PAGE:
Josh Gad: I think that’s 100% right and you know you hit the nail on the head about the underdog thing. I think so many people right now feel like an underdog and I don’t know that there’s anything that celebrates the underdog as much as we’ve tried to with this show. And it’s not just Molly. It’s Owen. It’s Paige, it’s Cole.. even Birdie, everybody except for Bitsy, who literally and metaphorically looks down on the world. We love that. We love leaning into that. I think this family shows you how important the power of perseverance is and also being a family unit. The thing that I love about the show is the love that this show gives me back, the love that this family has for each other. I find it so inspirational at a time when we could all use a little light in our lives.


Can you tell me about a bit about how you find the people to do the music? It’s unusual that you would use different composers.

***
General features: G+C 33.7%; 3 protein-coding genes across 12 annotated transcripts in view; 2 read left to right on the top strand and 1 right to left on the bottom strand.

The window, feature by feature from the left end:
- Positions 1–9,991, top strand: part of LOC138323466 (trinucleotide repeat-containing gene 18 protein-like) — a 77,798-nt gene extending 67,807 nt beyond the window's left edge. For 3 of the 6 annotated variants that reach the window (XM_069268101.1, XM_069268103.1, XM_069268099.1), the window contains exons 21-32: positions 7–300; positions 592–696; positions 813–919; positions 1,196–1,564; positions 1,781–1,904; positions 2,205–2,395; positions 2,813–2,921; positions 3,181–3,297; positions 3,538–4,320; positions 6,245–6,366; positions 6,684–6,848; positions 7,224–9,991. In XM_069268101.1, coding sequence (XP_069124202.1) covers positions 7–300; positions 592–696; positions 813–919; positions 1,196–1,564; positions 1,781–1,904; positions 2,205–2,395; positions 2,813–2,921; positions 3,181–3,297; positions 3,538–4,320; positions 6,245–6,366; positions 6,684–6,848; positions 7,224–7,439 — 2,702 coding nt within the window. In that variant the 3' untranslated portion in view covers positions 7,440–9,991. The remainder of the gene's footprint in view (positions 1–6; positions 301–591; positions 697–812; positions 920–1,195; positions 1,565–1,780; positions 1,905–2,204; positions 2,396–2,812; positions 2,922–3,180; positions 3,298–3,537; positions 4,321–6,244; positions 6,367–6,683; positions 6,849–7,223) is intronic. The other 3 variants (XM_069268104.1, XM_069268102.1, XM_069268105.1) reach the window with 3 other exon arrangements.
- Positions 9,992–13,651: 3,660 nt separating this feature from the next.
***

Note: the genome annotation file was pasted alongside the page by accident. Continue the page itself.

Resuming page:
Josh Gad: It was always my inspiration for this. Some might (say) I’m an unhealthy devotee of the musical form. I got my start on Broadway and then went on to do a lot of musical films including “Beauty and the Beast” and of course the “Frozen” films with the brilliant Kristen Bell. But I wanted to bring that love of the musical form to television in a way that I hadn’t necessarily seen it done before. I didn’t want it to be pastiche, I didn’t want it to send up musicals. I didn’t want it to be a show with music. I wanted it to be a show where the characters had no choice but to break out in a song, to express themselves emotionally, to create a tapestry of songs that would interconnect thematically from episode to episode and seasonally as well and maybe even series-wide. And that was a very ambitious task and when I first pitched Loren the idea of doing four songs a show, I thought he was going to kill me. And then I managed to sort of beat him down and I knew that that responsibility could not fall on the shoulders of anyone or even two composers. We started off with the most incredibly gifted composers that I knew of and Kristen knew of but not many people did, Kate Anderson and her partner Elyssa Samsel, who wrote the “Olaf Frozen Adventure” that Kristen and I did a few years back. Their music was extraordinary. We started with them and then we brought in this incredible composer that Loren knew named Brent Knopf and from there we built out this amazing list of guest composers who were willing to come in and write for people like Kristen and Titus and Leslie Odom, Jr and Stanley Tucci. We’ve been really blessed. It’s been an extraordinary collaboration.